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Judges And Judging In The History Of The Common Law And Civil Law

Author: Paul Brand
Publisher: Cambridge University Press
ISBN: 1139505572
Size: 32.29 MB
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In this collection of essays, leading legal historians address significant topics in the history of judges and judging, with comparisons not only between British, American and Commonwealth experience, but also with the judiciary in civil law countries. It is not the law itself, but the process of law-making in courts that is the focus of inquiry. Contributors describe and analyse aspects of judicial activity, in the widest possible legal and social contexts, across two millennia. The essays cover English common law, continental customary law and ius commune, and aspects of the common law system in the British Empire. The volume is innovative in its approach to legal history. None of the essays offer straight doctrinal exegesis; none take refuge in old-fashioned judicial biography. The volume is a selection of the best papers from the 18th British Legal History Conference.

Ancient Law Ancient Society

Author: Dennis P. Kehoe
Publisher: University of Michigan Press
ISBN: 0472130439
Size: 79.78 MB
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An engaging look at how ancient Greeks and Romans crafted laws that fit--and, in turn, changed--their worlds

Political Trials In Theory And History

Author: Jens Meierhenrich
Publisher: Cambridge University Press
ISBN: 1108107656
Size: 23.65 MB
Format: PDF
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From the trial of Socrates to the post-9/11 military commissions, trials have always been useful instruments of politics. Yet there is still much that we do not understand about them. Why do governments use trials to pursue political objectives, and when? What differentiates political trials from ordinary ones? Contrary to conventional wisdom, not all political trials are show trials or contrive to set up scapegoats. This volume offers a novel account of political trials that is empirically rigorous and theoretically sophisticated, linking state-of-the-art research on telling cases to a broad argument about political trials as a socio-legal phenomenon. All the contributors analyse the logic of the political in the courtroom. From archival research to participant observation, and from linguistic anthropology to game theory, the volume offers a genuinely interdisciplinary set of approaches that substantially advance existing knowledge about what political trials are, how they work, and why they matter.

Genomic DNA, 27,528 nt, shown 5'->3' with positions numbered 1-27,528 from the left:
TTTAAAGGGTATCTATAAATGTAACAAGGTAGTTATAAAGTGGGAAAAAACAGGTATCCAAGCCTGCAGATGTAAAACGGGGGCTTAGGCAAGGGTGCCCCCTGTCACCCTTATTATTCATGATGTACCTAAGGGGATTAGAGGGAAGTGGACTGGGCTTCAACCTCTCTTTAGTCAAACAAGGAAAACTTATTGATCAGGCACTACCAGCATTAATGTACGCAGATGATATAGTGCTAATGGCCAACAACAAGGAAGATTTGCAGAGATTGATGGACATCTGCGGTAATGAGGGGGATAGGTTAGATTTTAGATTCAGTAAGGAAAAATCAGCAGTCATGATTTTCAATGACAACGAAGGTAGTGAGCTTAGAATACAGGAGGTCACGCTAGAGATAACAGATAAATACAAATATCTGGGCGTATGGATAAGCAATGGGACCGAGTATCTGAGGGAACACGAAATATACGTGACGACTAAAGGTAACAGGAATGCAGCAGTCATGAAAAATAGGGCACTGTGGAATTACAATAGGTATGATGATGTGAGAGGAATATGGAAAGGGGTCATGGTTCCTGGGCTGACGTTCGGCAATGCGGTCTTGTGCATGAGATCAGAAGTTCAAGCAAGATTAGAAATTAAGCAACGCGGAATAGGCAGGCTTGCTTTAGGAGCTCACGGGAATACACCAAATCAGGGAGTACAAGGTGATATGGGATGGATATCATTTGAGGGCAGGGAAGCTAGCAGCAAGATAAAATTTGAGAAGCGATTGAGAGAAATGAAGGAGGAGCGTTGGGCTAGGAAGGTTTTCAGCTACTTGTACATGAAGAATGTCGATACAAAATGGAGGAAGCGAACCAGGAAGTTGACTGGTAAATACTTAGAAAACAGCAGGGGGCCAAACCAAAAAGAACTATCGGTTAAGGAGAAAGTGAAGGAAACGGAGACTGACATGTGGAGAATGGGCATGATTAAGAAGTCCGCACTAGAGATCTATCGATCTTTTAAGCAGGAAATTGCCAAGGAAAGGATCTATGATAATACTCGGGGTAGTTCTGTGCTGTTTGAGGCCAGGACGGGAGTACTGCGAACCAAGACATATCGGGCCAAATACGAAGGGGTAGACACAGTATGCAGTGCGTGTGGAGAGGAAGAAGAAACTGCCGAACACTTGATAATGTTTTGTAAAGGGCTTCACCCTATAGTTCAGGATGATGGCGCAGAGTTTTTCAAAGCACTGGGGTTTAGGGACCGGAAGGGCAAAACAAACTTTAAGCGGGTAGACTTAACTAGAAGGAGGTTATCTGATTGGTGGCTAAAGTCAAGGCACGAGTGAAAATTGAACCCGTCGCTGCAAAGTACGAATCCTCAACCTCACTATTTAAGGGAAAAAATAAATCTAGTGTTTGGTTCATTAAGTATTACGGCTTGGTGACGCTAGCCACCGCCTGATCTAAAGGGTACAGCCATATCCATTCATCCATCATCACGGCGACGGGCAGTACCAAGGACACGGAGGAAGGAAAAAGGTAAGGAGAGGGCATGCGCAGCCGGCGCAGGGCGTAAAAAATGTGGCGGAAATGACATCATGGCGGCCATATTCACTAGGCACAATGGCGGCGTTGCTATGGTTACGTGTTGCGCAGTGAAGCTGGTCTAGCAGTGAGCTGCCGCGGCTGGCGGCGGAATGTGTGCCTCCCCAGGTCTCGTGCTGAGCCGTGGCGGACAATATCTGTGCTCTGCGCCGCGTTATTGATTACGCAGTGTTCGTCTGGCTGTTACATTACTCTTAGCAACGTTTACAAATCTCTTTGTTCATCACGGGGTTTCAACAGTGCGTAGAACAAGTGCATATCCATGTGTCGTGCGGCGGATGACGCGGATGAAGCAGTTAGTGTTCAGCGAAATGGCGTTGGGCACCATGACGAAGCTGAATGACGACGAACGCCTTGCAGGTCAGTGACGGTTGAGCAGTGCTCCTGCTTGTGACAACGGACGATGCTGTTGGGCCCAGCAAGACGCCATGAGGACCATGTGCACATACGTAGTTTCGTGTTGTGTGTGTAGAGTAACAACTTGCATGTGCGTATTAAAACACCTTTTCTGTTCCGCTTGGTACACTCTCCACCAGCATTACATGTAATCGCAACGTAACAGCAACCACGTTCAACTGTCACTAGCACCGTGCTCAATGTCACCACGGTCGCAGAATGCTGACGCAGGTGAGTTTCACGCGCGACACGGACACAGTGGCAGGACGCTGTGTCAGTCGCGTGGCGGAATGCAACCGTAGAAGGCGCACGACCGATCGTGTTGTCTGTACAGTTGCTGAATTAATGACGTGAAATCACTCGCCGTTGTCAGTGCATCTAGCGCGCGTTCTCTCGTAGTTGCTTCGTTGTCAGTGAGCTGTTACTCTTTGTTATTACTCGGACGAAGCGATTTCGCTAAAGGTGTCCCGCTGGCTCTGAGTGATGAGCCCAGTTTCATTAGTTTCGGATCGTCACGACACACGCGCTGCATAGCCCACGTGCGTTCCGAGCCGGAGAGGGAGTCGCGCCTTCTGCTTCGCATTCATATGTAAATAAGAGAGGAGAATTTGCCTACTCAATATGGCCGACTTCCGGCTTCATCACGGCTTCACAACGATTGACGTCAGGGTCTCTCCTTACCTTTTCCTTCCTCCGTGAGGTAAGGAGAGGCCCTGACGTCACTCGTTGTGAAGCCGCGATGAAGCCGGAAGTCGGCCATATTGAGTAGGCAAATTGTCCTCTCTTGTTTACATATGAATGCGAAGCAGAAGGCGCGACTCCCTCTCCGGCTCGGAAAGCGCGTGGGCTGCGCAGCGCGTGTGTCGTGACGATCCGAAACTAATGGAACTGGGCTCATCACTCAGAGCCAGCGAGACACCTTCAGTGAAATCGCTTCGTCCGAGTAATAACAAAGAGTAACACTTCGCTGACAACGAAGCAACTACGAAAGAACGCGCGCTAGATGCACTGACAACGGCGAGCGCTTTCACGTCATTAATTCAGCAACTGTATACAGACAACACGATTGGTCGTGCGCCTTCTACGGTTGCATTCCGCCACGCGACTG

Law And The Imagination In Medieval Wales

Author: Robin Chapman Stacey
Publisher: University of Pennsylvania Press
ISBN: 0812295420
Size: 72.28 MB
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In Law and the Imagination in Medieval Wales, Robin Chapman Stacey explores the idea of law as a form of political fiction: a body of literature that blurs the lines generally drawn between the legal and literary genres. She argues that for jurists of thirteenth-century Wales, legal writing was an intensely imaginative genre, one acutely responsive to nationalist concerns and capable of reproducing them in sophisticated symbolic form. She identifies narrative devices and tropes running throughout successive revisions of legal texts that frame the body as an analogy for unity and for the court, that equate maleness with authority and just rule and femaleness with its opposite, and that employ descriptions of internal and external landscapes as metaphors for safety and peril, respectively. Historians disagree about the context in which the lawbooks of medieval Wales should be read and interpreted. Some accept the claim that they originated in a council called by the tenth-century king Hywel Dda, while others see them less as a repository of ancient custom than as the Welsh response to the general resurgence in law taking place in western Europe. Stacey builds on the latter approach to argue that whatever their origins, the lawbooks functioned in the thirteenth century as a critical venue for political commentary and debate on a wide range of subjects, including the threat posed to native independence and identity by the encroaching English; concerns about violence and disunity among the native Welsh; abusive behavior on the part of native officials; unwelcome changes in native practice concerning marriage, divorce, and inheritance; and fears about the increasing political and economic role of women.

Laws Lawyers And Texts

Author:
Publisher: BRILL
ISBN: 9004232575
Size: 33.77 MB
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This book focuses on medieval legal history. The essays discuss the birth of the Common Law, the interaction between systems of law, the evolution of the legal profession, and the operation and procedures of the Common Law in England. All these factors will ensure a warm reception of the volume by a broad range of readers.